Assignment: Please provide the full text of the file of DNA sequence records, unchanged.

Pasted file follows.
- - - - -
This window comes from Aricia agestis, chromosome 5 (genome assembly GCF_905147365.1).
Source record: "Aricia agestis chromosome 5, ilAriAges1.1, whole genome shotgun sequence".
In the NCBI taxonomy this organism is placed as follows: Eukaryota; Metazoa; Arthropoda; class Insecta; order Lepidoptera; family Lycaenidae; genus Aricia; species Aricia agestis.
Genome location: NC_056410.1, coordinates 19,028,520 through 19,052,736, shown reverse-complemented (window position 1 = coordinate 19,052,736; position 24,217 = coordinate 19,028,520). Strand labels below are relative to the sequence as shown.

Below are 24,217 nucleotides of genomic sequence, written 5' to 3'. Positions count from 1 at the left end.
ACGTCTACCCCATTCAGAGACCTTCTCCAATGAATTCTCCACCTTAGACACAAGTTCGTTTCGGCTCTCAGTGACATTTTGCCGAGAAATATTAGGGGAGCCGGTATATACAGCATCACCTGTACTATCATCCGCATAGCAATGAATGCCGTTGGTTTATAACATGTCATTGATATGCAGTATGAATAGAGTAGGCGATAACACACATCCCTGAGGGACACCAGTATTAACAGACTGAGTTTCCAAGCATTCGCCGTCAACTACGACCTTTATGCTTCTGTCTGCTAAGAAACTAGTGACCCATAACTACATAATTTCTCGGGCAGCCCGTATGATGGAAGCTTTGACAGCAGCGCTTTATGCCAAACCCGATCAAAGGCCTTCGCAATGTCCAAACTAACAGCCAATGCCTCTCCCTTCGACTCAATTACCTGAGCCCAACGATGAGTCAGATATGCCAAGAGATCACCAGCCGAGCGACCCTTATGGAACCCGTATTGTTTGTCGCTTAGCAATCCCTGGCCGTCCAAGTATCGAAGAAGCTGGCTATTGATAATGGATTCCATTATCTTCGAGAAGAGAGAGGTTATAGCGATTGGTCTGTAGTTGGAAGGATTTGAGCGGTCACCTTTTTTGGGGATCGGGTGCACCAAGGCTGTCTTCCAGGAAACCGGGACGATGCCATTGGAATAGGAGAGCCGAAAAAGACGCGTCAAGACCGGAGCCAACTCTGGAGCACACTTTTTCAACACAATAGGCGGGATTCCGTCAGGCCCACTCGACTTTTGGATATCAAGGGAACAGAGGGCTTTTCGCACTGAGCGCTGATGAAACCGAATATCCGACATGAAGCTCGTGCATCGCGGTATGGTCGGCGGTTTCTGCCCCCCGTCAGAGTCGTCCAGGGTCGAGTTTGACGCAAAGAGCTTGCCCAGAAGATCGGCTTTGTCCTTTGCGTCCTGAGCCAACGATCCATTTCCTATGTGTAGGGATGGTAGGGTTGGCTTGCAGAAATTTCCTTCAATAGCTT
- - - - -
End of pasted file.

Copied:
This window comes from Aricia agestis, chromosome 5 (genome assembly GCF_905147365.1).
Source record: "Aricia agestis chromosome 5, ilAriAges1.1, whole genome shotgun sequence".
In the NCBI taxonomy this organism is placed as follows: Eukaryota; Metazoa; Arthropoda; class Insecta; order Lepidoptera; family Lycaenidae; genus Aricia; species Aricia agestis.
Genome location: NC_056410.1, coordinates 19,028,520 through 19,052,736, shown reverse-complemented (window position 1 = coordinate 19,052,736; position 24,217 = coordinate 19,028,520). Strand labels below are relative to the sequence as shown.

Below are 24,217 nucleotides of genomic sequence, written 5' to 3'. Positions count from 1 at the left end.
ACGTCTACCCCATTCAGAGACCTTCTCCAATGAATTCTCCACCTTAGACACAAGTTCGTTTCGGCTCTCAGTGACATTTTGCCGAGAAATATTAGGGGAGCCGGTATATACAGCATCACCTGTACTATCATCCGCATAGCAATGAATGCCGTTGGTTTATAACATGTCATTGATATGCAGTATGAATAGAGTAGGCGATAACACACATCCCTGAGGGACACCAGTATTAACAGACTGAGTTTCCAAGCATTCGCCGTCAACTACGACCTTTATGCTTCTGTCTGCTAAGAAACTAGTGACCCATAACTACATAATTTCTCGGGCAGCCCGTATGATGGAAGCTTTGACAGCAGCGCTTTATGCCAAACCCGATCAAAGGCCTTCGCAATGTCCAAACTAACAGCCAATGCCTCTCCCTTCGACTCAATTACCTGAGCCCAACGATGAGTCAGATATGCCAAGAGATCACCAGCCGAGCGACCCTTATGGAACCCGTATTGTTTGTCGCTTAGCAATCCCTGGCCGTCCAAGTATCGAAGAAGCTGGCTATTGATAATGGATTCCATTATCTTCGAGAAGAGAGAGGTTATAGCGATTGGTCTGTAGTTGGAAGGATTTGAGCGGTCACCTTTTTTGGGGATCGGGTGCACCAAGGCTGTCTTCCAGGAAACCGGGACGATGCCATTGGAATAGGAGAGCCGAAAAAGACGCGTCAAGACCGGAGCCAACTCTGGAGCACACTTTTTCAACACAATAGGCGGGATTCCGTCAGGCCCACTCGACTTTTGGATATCAAGGGAACAGAGGGCTTTTCGCACTGAGCGCTGATGAAACCGAATATCCGACATGAAGCTCGTGCATCGCGGTATGGTCGGCGGTTTCTGCCCCCCGTCAGAGTCGTCCAGGGTCGAGTTTGACGCAAAGAGCTTGCCCAGAAGATCGGCTTTGTCCTTTGCGTCCTGAGCCAACGATCCATTTCCTATGTGTAGGGATGGTAGGGTTGGCTTGCAGAAATTTCCTTCAATAGCTT